BARC and the true price of “advice” | FT Alphaville

BARC and the true price of “advice”

The Regulatory and other investigations or proceedings part of the Barclays rights prospectus, published on Monday, is worth reading in full. But first you need to look at this chart, because it provides some context for what happened at Barclays in October 2008. The price of BARC stock more or less halved that month.

The Group also faces existing regulatory and other investigations in various jurisdictions as well as the risk of potential future regulatory and other investigations or proceedings and/or further private actions and/or class actions being brought by third parties in connection with such regulatory and other investigations or proceedings.

The FCA has investigated certain agreements, including two advisory services agreements entered into by Barclays Bank with Qatar Holding LLC (“Qatar Holding”) in June and October 2008 respectively, and whether these may have related to Barclays’ capital raisings in June and November 2008.

The FCA issued warning notices (the “Warning Notices”) against Barclays and Barclays Bank on 13 September 2013.

The existence of the advisory services agreement entered into in June 2008 was disclosed but the entry into the advisory services agreement in October 2008 and the fees payable under both agreements, which amount to a total of £322 million payable over a period of five years, were not disclosed in the announcements or public documents relating to the capital raisings in June and November 2008. While the Warning Notices consider that Barclays and Barclays Bank believed at the time that there should be at least some unspecified and undetermined value to be derived from the agreements, they state that the primary purpose of the agreements was not to obtain advisory services but to make additional payments, which would not be disclosed, for the Qatari participation in the capital raisings. The Warning Notices conclude that Barclays and Barclays Bank were in breach of certain disclosure-related Listing Rules and Barclays was also in breach of Listing Principle 3 (the requirement to act with integrity towards holders and potential holders of the Company’s shares). In this regard, the FCA considers that Barclays and Barclays Bank acted recklessly. The financial penalty in the Warning Notices against the Group is £50 million. However, Barclays and Barclays Bank continue to contest the findings.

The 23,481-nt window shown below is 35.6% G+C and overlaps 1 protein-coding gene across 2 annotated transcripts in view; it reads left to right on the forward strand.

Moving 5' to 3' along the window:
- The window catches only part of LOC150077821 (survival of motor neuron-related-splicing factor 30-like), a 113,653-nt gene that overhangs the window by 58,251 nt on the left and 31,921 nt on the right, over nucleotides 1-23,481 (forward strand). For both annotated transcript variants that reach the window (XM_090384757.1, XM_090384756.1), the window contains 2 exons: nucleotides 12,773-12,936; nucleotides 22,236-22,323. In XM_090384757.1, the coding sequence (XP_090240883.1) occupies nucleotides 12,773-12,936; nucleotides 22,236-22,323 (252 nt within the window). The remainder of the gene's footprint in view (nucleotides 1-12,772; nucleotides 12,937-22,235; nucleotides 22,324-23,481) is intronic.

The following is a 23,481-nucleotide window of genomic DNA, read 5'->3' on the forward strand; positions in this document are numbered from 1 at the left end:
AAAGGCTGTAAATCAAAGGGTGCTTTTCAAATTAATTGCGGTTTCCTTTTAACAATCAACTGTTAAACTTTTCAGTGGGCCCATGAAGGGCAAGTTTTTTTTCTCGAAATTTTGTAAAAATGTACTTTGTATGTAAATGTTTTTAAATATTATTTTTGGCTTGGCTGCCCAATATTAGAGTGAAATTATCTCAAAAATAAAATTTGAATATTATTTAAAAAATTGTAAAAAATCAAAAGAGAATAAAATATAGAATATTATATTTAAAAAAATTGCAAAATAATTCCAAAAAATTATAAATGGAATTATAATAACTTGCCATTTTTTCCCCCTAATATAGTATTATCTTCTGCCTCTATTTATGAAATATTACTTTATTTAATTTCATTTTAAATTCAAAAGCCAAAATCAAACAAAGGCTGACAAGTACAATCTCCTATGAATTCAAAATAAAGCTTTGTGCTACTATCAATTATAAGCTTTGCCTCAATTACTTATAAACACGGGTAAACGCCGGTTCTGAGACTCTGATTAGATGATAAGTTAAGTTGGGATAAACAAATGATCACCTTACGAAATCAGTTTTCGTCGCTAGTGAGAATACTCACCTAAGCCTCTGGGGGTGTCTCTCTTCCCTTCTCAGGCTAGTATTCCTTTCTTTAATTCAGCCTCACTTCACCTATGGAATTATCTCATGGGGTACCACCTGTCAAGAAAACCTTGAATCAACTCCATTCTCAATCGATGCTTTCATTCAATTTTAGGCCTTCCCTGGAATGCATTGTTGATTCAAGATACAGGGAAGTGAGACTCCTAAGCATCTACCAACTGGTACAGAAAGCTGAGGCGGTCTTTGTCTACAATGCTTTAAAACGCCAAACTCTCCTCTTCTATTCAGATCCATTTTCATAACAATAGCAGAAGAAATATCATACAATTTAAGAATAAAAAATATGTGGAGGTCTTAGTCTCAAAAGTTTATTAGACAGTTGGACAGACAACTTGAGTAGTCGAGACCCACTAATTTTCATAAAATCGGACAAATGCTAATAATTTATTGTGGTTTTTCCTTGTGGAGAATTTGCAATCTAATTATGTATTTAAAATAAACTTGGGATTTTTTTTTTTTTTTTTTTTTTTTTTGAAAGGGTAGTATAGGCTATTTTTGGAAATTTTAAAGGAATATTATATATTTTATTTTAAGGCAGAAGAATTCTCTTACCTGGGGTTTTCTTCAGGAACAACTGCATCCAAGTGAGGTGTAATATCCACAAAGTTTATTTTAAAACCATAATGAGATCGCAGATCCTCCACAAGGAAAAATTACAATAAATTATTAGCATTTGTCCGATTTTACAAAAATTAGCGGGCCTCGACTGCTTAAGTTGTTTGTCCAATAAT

The Serious Fraud Office is investigating the same agreements. Its investigation is at an earlier stage and the Group has received and continues to respond to requests for further information.

The DOJ and the SEC are undertaking an investigation into whether the Group’s relationships with third parties who assist Barclays to win or retain business are compliant with the United States Foreign Corrupt Practices Act. They are also investigating the agreements referred to above including the two advisory services agreements. The US Federal Reserve has requested to be kept informed of these matters.

It is not possible to estimate the full impact on the Group if the final conclusion of these matters is adverse.

Final adverse findings would result in financial penalties, reputational impact and/or (if further action is taken by UK or US prosecutors) possible criminal liability, with a consequential risk of impact on share price and possible consequential civil litigation, and no assurance can be given as to the civil, criminal or regulatory consequences or their financial impact, if any, before final conclusions are reached by the authorities in the ongoing investigations.

Other key regulatory and other investigations or proceedings to which the Group is currently exposed include:

• Interchange investigations;
• Investigations into LIBOR, ISDAfix and other benchmarks;
• Interest rate hedging products redress;
• Federal Energy Regulatory Commission investigation; and
• Credit Default Swap antitrust investigations

So, Bob Diamond and his Middle East point man at the time, Roger Jenkins, hired one or more unnamed Qataris to provide advice to the bank, agreeing to pay £64.4m per year for five years.

We are not told what exactly these talented/connected individuals were advising on, so it is difficult to assess credulity here. But we can very easily see why Barclays might want to continue contesting the FCA’s contention that not all the money was for advice: accepting guilt would or will lead to a cascade of enforcement action from across the pond, the scariest threat coming from the US Foreign Corrupt Practices Act.

Is this fair? Corporations need to take responsibility for individuals acting in their name, but something is screwed up here when crisis-related sanctions are only pursued against the companies and banks involved, and not the individuals. In fact, rather than justice it becomes a type of state-sponsored financial gouging by regulators in both the US and the UK.

It’s a state of affairs that no one will dare argue with and it comes with one big, throbbing irony: it was incompetent financial regulators who let the crisis happen.